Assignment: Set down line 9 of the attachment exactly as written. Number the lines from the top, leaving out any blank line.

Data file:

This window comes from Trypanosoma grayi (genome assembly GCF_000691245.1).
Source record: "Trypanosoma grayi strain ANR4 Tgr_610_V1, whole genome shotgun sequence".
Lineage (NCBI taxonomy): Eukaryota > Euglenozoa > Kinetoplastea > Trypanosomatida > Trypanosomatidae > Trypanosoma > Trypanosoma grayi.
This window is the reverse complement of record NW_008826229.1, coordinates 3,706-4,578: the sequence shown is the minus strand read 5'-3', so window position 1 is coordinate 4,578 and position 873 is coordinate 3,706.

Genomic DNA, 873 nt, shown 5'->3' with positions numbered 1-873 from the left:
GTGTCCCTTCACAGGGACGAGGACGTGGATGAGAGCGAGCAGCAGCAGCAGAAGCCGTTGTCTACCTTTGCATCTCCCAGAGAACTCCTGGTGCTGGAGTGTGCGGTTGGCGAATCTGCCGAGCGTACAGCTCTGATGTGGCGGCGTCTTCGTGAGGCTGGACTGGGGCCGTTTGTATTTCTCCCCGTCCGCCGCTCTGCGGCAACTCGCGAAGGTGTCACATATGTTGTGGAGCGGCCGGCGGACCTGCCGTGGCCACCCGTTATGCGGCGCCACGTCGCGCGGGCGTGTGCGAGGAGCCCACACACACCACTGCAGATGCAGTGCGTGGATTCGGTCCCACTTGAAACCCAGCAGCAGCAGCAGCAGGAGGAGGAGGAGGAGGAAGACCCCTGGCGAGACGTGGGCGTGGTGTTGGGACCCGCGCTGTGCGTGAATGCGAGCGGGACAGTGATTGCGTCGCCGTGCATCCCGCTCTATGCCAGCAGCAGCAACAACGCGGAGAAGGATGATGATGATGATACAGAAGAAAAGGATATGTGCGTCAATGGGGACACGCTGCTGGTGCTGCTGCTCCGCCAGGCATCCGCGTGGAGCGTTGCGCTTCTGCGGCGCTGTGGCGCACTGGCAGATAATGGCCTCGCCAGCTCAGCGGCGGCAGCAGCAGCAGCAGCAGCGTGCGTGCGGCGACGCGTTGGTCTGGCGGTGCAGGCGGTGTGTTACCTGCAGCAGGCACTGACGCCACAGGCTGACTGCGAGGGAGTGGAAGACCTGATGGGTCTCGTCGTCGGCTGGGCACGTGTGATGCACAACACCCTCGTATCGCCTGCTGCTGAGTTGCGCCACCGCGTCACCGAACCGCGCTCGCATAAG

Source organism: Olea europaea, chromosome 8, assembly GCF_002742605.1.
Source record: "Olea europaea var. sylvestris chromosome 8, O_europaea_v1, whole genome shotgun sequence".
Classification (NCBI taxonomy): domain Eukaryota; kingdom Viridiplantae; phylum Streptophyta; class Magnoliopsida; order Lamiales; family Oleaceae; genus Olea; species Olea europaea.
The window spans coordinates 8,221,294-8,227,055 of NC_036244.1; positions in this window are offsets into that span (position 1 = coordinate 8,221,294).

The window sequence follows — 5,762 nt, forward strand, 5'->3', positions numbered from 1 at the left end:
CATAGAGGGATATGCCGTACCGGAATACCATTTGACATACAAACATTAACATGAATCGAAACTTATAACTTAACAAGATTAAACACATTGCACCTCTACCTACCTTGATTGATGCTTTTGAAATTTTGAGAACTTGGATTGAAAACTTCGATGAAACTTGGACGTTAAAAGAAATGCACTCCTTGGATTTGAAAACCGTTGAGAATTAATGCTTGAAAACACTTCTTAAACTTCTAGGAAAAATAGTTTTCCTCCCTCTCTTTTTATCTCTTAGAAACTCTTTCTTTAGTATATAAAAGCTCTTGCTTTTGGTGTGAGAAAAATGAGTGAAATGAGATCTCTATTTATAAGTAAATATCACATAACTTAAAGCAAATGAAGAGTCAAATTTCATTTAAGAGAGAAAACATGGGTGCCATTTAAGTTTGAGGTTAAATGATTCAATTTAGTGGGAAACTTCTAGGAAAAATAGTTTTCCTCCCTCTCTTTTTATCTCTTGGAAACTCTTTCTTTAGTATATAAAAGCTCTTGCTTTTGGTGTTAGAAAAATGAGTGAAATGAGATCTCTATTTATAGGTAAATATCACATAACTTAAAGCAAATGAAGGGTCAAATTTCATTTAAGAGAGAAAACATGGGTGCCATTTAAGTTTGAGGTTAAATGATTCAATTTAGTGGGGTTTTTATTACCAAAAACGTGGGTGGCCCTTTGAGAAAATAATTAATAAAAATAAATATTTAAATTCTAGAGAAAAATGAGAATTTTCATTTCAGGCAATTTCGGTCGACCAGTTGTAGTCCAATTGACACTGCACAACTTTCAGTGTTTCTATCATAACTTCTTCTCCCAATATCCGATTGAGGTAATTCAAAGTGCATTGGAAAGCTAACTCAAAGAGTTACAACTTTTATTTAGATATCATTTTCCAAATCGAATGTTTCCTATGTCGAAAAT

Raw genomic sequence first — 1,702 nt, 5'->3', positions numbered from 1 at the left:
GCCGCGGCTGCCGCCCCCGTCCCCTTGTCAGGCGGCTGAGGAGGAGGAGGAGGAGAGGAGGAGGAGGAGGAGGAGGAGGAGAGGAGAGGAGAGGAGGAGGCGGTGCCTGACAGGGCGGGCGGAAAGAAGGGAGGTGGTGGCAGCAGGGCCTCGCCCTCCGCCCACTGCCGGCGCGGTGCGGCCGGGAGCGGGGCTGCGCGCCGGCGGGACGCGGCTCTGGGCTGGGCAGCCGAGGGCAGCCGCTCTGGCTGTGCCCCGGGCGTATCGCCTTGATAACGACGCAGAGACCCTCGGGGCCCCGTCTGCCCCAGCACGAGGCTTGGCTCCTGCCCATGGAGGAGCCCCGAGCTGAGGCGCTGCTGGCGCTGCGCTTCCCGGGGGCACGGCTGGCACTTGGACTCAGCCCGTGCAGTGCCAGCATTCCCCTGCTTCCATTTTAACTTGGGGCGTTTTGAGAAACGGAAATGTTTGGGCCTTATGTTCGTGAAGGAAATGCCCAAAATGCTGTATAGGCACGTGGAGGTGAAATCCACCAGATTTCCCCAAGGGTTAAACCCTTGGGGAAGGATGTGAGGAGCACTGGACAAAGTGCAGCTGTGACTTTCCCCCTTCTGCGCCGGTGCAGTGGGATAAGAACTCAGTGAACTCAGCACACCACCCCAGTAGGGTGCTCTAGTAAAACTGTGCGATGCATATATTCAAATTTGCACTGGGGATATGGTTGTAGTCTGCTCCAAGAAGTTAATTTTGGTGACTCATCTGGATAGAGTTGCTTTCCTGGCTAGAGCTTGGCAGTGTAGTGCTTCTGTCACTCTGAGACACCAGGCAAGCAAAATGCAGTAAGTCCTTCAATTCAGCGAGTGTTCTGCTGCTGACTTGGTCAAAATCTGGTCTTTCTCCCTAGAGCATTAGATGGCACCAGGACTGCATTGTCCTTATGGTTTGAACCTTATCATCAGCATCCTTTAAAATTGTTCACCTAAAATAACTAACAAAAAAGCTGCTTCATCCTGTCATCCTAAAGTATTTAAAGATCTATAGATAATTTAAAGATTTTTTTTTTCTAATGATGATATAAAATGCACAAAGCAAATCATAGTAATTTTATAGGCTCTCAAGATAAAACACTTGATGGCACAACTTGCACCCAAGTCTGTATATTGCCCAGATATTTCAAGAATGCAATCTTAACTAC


Classification (NCBI taxonomy): domain Eukaryota; kingdom Viridiplantae; phylum Streptophyta; class Magnoliopsida; order Lamiales; family Oleaceae; genus Olea; species Olea europaea.